The evaluation team observed that some project delays could be attributed to LFI itself, including failure to anticipate certain predictable project challenges. For example, since LFI-T Phase 1, LFI has supported the Kibaha modern market (see case study C. in Appendix 12), which requires formation of a Special Purpose Vehicle (SPV). However, a consultancy to propose the SPV structure was contracted only in 2016. Lack of equity is causing delays in numerous projects, but so far LFI has limited ability to help project developers raise equity. This raises a question about the allocation of staff resources, and whether it might be more effective for LFI to outsource more of its analytical work so that IOs and the Programme Manager can focus on mobilizing finance and other finance-related aspects of programme delivery.


Tag: Challenges Coherence Human and Financial resources Project and Programme management

11.

Delivery of results. Although the small LFI-T Phase 1 team was very active, it did not meet a number of the targets established in the programme documents and AWPs. At the same time, the funds provided were approximately 70 percent of the amount originally budgeted [$3.5 million versus $5.1 million (estimated)]. By programme end, UNCDF projected it would finance 10 to 15 LED projects (Output target 2.3), form 5 new partnerships (Outcome target 4), increase the amount of bank financing by 100 percent to at least $8 million, mobilize $2 million from institutional investors and mobilize $20 million of credit enhancement. None of these targets were met, nor were targets revised. The monitoring system proposed for the programme [programmatic component (d) in the LFI-T programme document, page 32] was not put in place, nor were baselines established, which made tracking and reporting on all commitments difficult. Remarkably, when UNCDF published its final report for LFI-T Phase 1, the original RRF outcomes were not reported on nor even mentioned.10


Tag: Effectiveness Human and Financial resources Project and Programme management Bilateral partners Donor

12.

Cost effectiveness. Total expenditures of the LFI programme were $6.07 million for 2012-16, of which 21 percent or $1.3 million was used for grants. (An analysis of programme costs is found in Chapter II, Section A.7). The ratio of private financing raised to UNCDF funding would show how effectively LFI funding was used to leverage private financing. However, it is difficult to calculate this until private loans directly attributable to LFI efforts are closed and/or disbursed. In addition, to calculate leverage at the project level, LFI needs to first track actual LFI costs per project, as discussed elsewhere in this report.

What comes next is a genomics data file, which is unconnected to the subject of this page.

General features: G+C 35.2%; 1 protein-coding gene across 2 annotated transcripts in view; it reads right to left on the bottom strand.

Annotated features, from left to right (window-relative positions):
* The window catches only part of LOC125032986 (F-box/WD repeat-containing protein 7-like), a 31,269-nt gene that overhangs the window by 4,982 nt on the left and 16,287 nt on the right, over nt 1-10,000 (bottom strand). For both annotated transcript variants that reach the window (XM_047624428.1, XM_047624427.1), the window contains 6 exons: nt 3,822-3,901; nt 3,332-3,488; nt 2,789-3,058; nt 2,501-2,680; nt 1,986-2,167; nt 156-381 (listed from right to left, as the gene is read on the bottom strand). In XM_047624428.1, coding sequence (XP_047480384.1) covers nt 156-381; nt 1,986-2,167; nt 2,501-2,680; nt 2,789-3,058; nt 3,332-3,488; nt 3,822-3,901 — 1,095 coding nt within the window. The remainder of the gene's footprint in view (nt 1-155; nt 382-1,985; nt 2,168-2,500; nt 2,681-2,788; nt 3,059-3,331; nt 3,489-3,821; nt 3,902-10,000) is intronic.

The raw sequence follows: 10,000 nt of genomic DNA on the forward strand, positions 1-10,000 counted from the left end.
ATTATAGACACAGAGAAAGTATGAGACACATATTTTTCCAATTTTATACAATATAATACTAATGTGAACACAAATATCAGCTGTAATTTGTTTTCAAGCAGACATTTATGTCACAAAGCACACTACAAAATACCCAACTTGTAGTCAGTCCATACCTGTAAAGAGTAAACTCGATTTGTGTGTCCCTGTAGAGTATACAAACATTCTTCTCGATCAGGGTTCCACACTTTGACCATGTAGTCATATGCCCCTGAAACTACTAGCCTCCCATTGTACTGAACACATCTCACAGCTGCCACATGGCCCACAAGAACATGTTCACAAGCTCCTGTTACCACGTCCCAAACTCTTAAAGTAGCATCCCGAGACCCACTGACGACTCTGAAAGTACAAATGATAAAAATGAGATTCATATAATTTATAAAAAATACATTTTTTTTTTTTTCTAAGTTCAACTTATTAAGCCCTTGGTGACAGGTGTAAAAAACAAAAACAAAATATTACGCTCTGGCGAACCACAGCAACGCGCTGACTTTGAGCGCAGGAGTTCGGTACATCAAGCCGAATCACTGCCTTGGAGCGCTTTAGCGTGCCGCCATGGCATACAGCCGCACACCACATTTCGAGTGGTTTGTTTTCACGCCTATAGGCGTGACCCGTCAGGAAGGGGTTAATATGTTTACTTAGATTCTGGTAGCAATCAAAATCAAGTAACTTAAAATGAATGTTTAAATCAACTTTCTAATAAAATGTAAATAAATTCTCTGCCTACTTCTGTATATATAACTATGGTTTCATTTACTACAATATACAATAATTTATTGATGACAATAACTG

As designed, the benefits of LFI go beyond financing, and include improved operational and legal frameworks and strengthened local capacity. LFI believes that all projected benefits are being and will continue to be realized, albeit with delays. However, a complex set of outcomes coupled with an inadequate monitoring system, as discussed earlier, does not permit the programme’s intangible benefits to be monitored.


Tag: Effectiveness Human and Financial resources Project and Programme management Bilateral partners Donor

13.

2.2 What is the quality of programme outputs delivered to date?

Technical and financial support. The main programme output is the technical and/or financial support provided by LFI to project developers. Programme participants generally consider the quality of the technical assistance they receive and the dedication of LFI staff to be high. Several project developers noted that they did not know where they could get comparable assistance. The content of technical and financial analyses appears uniformly rigorous across projects, due to the use of LFI’s standard analytical tools.


Tag: Effectiveness Policies & Procedures Financial Inclusion Capacity Building

14.

2.3 What is the current and likely performance of investments financed at the local level in LFI programme countries?